Bob Schieffer

3506 Sunrise Drive West
Minnetonka, MN 55345

May 15, 2010

CBS Television Network
51 West 52nd Street
New York, NY 10019

Dear Mr. Schieffer:

I have always enjoyed seeing you on television.  You project kindness, respect, and a genuine interest in the truth.  You also seem to express what I feel when I watch the news: Do I laugh or do I weep?

I just finished reading This Just In, which I much enjoyed for several reasons.  In it, your sense of humor plays about much more than it gets to on a broadcast news show.  Too bad network marketing works that way.  I enjoyed your book because you write well.  I enjoyed it because you wrote about my times.  I was born in 1951 so I lived during the events you describe.  And I enjoyed it because you are a curious and humane person.

You give yourself the descriptor “conservative,” but my guess is that you were no more supportive than I was of the Bush 43 administration.  There was a time when conservatism meant integrity, balanced budgets, resistance to involvement in conflicts abroad, and tight boundaries on the activities of the federal government.  No more.  I have always been bothered by the separation of people in to groups, like conservative and progressive.  I especially dislike the cleaving of the nation into red and blue states, and not least because most states are about 47/53 one way or the other and on the move.  Divisions like these portray the struggles in America as fights between two teams rather than as one people meeting common problems.  They also redirect our attention from the problems to what jerks they are on the other side of the aisle.  And my guess is that even though I claim for myself the descriptor “progressive,” I haven’t said anything in this letter yet that you would disagree with.

I write though to challenge you on one item in This Just In.  You mention the incident of a peace protester spitting on a veteran returning from Vietnam.  I wouldn’t be surprised if that actually happened, though I have never heard any specifics mentioned in the hundreds of references to it I have encountered over the decades.  But I was one of those protestors you describe in your book and I never saw anything even remotely resembling that attitude among my fellow protestors.  Universally, peace activists I knew regarded the American soldiers in Vietnam as victims nearly as much as the citizens of Vietnam were.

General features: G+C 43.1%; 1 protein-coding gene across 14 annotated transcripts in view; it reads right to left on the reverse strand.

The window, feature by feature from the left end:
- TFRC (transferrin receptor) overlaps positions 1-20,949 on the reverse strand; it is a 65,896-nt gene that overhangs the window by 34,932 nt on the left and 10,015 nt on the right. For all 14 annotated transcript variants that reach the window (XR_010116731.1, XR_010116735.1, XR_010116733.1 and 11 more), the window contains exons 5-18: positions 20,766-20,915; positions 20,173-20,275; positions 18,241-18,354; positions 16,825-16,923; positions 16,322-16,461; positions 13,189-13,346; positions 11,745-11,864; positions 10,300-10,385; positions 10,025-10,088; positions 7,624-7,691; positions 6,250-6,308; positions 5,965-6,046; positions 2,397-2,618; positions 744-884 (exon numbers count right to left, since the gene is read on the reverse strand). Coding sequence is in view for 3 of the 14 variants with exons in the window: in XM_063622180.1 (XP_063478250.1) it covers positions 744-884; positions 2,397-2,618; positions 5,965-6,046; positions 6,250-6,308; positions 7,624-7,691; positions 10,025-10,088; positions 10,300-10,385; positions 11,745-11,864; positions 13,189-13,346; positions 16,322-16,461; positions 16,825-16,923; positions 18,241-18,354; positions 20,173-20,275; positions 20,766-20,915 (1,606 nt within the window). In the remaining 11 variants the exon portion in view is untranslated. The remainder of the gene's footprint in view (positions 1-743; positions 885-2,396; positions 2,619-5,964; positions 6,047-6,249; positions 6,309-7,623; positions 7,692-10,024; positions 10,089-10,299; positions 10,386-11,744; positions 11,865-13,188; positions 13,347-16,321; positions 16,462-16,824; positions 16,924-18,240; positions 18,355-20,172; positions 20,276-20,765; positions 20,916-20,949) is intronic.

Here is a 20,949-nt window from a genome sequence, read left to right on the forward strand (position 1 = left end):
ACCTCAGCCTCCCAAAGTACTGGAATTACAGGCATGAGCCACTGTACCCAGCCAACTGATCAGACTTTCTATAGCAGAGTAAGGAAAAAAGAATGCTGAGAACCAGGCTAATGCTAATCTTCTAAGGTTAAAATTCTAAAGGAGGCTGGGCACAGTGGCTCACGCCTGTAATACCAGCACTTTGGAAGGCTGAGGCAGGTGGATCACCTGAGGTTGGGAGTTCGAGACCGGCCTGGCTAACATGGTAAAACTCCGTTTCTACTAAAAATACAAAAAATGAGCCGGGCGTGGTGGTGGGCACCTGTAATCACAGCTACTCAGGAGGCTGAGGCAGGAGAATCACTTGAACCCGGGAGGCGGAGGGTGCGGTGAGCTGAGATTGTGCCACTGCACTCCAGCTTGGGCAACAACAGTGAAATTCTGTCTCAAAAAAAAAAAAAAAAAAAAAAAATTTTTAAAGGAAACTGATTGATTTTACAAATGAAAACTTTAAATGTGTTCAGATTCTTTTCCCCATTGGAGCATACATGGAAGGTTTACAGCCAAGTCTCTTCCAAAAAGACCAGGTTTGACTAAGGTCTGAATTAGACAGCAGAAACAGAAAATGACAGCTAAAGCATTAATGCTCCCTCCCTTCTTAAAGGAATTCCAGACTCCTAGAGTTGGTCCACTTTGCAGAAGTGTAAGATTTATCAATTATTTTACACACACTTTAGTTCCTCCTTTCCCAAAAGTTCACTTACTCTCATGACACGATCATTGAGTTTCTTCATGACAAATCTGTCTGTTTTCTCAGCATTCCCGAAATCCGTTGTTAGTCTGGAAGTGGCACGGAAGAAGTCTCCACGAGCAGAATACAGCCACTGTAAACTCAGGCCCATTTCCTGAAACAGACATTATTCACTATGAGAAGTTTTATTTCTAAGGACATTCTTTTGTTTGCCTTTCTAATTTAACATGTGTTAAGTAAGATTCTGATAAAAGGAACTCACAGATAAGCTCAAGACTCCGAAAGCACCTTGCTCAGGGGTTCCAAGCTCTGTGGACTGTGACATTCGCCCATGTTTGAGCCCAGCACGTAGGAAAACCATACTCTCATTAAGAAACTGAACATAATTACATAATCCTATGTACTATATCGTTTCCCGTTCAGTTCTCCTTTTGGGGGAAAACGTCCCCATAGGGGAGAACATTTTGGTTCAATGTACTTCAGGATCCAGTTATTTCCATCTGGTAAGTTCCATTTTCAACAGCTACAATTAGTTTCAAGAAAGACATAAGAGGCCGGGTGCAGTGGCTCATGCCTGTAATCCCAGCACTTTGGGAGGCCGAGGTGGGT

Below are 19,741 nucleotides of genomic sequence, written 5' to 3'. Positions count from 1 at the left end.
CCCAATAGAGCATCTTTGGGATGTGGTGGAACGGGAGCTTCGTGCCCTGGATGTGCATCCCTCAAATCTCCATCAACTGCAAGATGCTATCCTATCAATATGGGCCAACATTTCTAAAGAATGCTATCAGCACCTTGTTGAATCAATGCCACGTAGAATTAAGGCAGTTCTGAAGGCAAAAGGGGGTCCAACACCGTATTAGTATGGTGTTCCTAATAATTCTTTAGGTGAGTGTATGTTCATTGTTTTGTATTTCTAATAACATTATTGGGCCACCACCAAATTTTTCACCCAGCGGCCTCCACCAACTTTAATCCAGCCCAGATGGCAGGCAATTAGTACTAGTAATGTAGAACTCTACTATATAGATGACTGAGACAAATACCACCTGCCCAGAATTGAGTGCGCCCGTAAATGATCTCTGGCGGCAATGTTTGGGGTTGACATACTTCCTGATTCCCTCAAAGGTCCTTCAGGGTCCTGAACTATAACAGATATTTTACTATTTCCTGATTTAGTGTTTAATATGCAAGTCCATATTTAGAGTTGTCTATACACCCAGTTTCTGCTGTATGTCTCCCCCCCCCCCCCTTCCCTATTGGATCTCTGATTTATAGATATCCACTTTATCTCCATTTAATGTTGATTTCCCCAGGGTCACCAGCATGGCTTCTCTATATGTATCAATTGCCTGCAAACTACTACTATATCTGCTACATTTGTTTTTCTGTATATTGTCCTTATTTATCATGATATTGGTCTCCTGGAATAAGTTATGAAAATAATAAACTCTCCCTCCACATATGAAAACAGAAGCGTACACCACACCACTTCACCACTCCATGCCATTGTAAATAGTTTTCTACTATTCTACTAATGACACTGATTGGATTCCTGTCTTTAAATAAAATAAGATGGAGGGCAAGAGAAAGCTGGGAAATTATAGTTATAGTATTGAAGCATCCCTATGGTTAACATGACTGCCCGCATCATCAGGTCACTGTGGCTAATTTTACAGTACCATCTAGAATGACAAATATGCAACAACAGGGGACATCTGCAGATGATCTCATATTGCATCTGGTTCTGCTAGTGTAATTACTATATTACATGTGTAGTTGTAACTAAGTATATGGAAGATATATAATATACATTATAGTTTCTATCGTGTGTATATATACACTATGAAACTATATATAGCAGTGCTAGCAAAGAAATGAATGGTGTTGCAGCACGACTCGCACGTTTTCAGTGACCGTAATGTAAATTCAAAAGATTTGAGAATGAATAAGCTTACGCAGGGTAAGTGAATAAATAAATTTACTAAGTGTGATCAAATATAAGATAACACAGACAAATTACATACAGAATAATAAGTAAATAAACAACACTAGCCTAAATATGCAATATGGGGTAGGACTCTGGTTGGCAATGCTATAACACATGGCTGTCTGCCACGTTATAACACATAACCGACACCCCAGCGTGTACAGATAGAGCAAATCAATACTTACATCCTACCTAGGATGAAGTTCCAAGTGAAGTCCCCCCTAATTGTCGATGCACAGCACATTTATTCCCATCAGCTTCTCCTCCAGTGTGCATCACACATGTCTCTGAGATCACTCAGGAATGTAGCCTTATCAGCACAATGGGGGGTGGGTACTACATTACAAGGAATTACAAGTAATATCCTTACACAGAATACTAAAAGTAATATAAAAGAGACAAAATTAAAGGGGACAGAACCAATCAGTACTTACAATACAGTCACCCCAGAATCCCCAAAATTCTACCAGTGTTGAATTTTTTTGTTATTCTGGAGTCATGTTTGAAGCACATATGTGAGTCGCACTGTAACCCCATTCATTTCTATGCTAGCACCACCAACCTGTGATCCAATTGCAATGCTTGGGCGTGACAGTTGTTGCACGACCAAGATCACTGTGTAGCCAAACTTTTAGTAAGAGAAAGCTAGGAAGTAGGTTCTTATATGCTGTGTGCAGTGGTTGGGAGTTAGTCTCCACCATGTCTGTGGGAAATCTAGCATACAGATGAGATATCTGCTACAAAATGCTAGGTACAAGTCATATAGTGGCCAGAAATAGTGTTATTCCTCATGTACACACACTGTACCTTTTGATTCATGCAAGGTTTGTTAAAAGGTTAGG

The story has persisted not because it was a significant bit of news, but because it captured a moment that represents a much larger complex of emotional and historic elements.  It became an icon.  A sailor kisses a nurse in Times Square.  The flag goes up in Iwo Jima.  John-john salutes his father.  The south tower collapses.  The problem with representing the peace movement with the spitting incident is that it tells a lie; the other icons I mentioned don’t.  How often have the likes of Bill O’Reilly used that story as shorthand for condemning all peace activism?  As is typical of contemporary conservatism, they can’t win the argument with logic and information so they win with an appeal to emotion.  Unfortunately conservatives are much more effective than moderates of any type at using emotional arguments in the mass media.  That’s why most people don’t want science taught in school.  That’s why sexism, racism, homophobia, and anti-Semitism are so intractable.  That’s why Stevenson, McGovern, Mondale, Dukakis, Gore, and Kerry lost.  But persuasion based on fear, anger, or hatred produces bad science, bad policy, and the election of incompetent officers.